Mines faculty member receives Scialog funding for bioimaging project
Kevin Cash, associate professor of chemical and biological engineering at Colorado School of Mines, is among the 21 early career researchers on 10 multidisciplinary teams to receive funding through Scialog: Advancing Bioimaging, an initiative that aims to accelerate the development of the next generation of imaging technologies.
Cash and Joshua Brake, assistant professor at Harvey Mudd College, were awarded an Advanced BioImaging Team Award. The goal of the award is advancing fundamental imaging science and improving its ability to impact human health and our understanding of biological structures and their function.
Cash and Brake’s project is titled Democratizing Access to Macroscopic Bioimaging. The team’s total award was for $100,000 in direct costs. The team aims to develop a modular, inexpensive, open-source, multi-modal in vivo imaging system (IVIS). IVIS systems are used to perform 2D or 3D optical imaging of animals and are critical for a range of research areas including drug discovery, cancer biology, and physiological monitoring. However, commercially available IVIS systems are expensive and typically limited in expandability or modularity. These instruments are accessible mostly in imaging core facilities at large universities, limiting use by researchers without these core facilities. This team seeks to democratize this imaging capability by developing and sharing a modular imaging system that is orders of magnitude less expensive than the commercially available systems by leveraging consumer-grade hardware, rapid prototyping approaches, and computational image processing.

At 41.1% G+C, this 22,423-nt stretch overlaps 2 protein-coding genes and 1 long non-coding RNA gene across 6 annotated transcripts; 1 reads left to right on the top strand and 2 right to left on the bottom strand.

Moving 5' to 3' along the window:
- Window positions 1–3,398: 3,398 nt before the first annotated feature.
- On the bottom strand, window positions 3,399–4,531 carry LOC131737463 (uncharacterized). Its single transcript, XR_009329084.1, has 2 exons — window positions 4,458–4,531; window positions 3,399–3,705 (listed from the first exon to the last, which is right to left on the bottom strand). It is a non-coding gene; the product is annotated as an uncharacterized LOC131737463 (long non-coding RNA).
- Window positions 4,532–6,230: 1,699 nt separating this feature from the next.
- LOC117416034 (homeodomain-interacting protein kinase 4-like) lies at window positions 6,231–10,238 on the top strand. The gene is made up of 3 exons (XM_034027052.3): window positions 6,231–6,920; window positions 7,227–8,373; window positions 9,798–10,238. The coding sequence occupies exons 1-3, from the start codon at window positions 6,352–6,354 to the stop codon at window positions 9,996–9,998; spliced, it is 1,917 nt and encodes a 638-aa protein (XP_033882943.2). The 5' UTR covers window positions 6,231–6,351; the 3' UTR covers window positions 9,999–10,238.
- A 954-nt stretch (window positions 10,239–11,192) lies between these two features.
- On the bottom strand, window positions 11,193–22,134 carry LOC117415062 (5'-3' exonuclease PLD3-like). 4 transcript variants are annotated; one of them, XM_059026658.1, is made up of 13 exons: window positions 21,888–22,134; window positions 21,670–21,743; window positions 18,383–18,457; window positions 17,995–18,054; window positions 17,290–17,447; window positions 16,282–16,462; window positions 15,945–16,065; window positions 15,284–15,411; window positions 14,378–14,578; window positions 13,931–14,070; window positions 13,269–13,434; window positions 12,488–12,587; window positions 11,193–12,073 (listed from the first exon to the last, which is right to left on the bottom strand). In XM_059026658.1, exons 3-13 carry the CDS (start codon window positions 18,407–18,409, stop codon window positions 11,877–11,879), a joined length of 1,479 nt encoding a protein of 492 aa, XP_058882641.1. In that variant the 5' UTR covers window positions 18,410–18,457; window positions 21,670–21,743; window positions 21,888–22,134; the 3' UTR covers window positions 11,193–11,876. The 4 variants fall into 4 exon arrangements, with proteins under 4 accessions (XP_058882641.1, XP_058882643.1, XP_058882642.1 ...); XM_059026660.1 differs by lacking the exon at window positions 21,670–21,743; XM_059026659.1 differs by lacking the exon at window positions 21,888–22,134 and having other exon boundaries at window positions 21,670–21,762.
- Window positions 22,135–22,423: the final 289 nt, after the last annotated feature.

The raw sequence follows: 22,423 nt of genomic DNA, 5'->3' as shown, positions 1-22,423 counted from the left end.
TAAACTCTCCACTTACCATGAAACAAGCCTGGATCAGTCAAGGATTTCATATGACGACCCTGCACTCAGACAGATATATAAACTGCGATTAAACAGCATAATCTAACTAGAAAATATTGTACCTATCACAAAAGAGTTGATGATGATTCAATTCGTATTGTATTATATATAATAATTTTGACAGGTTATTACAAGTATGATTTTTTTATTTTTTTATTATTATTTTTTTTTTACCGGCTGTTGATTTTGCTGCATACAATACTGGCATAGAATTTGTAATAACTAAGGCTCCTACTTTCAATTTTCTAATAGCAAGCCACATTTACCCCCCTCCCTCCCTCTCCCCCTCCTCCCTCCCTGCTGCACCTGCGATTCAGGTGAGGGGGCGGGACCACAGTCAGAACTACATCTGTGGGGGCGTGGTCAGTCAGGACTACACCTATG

Scialog, short for “science + dialog,” was created in 2010 by RCSA to support research by stimulating intensive interdisciplinary conversation and community building around a scientific theme of global importance. Scialog is supported by the Research Corporation for Science Advancement (RCSA), the Chan Zuckerberg Initiative, the Frederick Gardner Cottrell Foundation and the Walder Foundation.